Sunday morning came. We sang. Our preacher friend said something nice, I forget what. We had Sunday dinner (meaning lunch, but huge) at our house. Our work was over. Then our friend the ex-military policeman, my sisters and I raced downstairs to the TV. It turns out our friend was as big a NASA fan as we were. We watched, we put some of our praying skills to work, we held our collective breath, and they landed at 4:18. With thirty seconds of fuel left. We gave thanks, but now came the worry: when were they going to come out of the spacecraft? NASA Ground Control told the astronauts to take a nap. Oh, horror. We had to go to church in two hours. (Explaining to my mother that this was History was a non-starter.) What if they came out while we were in there singing/praying/being preached to? It didn't bear thinking about.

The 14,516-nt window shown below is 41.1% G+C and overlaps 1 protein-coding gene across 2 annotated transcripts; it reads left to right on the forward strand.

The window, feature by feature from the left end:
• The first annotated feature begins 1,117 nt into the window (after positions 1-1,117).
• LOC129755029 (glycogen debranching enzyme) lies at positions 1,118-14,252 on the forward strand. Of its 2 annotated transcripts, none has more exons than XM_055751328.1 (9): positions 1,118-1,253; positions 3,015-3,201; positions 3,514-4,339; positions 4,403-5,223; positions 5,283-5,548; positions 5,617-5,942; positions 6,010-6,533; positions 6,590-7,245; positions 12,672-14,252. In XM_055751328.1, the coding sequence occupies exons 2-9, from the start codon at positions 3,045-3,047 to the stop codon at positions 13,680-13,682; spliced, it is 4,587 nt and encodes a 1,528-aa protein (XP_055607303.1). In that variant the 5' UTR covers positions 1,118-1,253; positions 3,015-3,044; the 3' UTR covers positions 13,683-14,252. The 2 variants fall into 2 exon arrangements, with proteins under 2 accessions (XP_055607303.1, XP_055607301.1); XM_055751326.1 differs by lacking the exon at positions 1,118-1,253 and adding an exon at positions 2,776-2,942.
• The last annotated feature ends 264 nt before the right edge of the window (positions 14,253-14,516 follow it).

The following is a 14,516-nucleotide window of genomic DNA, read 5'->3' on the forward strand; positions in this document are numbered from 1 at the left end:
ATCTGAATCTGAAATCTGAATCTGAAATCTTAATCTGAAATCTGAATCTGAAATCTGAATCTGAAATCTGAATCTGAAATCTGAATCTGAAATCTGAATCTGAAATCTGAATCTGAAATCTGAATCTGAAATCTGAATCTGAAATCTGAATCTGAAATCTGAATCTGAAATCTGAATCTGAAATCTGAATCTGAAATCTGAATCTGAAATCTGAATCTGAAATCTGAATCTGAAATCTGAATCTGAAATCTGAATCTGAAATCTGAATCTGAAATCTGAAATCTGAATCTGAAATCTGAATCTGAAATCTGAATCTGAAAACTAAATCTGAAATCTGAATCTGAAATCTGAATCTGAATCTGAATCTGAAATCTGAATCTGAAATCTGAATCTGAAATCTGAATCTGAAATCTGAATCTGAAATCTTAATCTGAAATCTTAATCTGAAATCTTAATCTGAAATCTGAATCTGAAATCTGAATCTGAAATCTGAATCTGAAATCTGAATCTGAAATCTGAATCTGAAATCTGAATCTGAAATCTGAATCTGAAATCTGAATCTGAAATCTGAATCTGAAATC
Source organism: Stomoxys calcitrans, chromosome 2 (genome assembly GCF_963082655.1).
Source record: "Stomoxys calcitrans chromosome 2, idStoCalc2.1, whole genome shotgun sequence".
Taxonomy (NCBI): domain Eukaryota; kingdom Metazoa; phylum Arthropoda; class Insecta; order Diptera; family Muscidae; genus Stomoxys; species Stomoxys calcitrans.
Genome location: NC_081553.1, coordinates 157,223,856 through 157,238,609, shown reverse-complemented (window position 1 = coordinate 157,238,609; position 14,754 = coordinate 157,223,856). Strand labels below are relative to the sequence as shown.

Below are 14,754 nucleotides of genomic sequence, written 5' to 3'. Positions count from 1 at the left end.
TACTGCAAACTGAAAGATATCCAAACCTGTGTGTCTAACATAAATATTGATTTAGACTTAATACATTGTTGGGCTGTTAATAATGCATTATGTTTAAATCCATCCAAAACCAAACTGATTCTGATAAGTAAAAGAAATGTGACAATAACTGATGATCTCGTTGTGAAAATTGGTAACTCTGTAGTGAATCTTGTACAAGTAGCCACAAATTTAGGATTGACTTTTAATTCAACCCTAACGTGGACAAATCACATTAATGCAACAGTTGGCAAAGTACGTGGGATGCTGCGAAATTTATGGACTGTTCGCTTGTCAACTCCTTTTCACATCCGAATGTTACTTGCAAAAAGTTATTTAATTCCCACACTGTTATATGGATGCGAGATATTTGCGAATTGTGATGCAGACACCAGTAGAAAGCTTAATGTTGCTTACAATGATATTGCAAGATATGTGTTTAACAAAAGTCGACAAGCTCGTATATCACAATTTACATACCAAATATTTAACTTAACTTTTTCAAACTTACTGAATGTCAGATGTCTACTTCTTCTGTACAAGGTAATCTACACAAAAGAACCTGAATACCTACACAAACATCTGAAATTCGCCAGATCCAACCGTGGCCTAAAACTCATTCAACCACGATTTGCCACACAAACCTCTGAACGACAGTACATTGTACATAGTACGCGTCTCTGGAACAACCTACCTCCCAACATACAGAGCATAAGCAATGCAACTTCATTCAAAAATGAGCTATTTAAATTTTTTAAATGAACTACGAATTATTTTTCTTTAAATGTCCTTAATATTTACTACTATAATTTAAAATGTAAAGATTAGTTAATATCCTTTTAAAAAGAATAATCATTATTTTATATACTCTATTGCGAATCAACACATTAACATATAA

What we didn't know: they weren't napping. They were too wound up to sleep. Sure, land on the moon. I'm knackered, partner, let's grab some shuteye. Are you kidding me? So what were they doing? We wouldn't have believed it: Presbyterian Buzz Aldrin was taking Communion using a loaf and some wine that he was sharing with fellow parishioners who were back in Texas. Crusade of the Americas? How about Crusade of the Solar System? Hm, there was a lot of praying going on that day. And while I'm positive it would have bothered Madalyn Murray O'Hair, a lady I happened to like because she kept people honest, that people were doing religious things 233,000 miles away from her1, it's not really clear why it should have interfered with her enjoyment of the moon landing. Just a note for those who like trivia: if anybody asks you what were the first consumables consumed on the moon, tell them: bread and wine, which swirled slowly in one-sixth gravity. Unlike Madalyn Murray O'Hair, my mom wouldn't have minded the communion up there at all. But the wine would have offended her. I suppose NASA was wise to keep quiet about Aldrin. And Armstrong didn't say anything.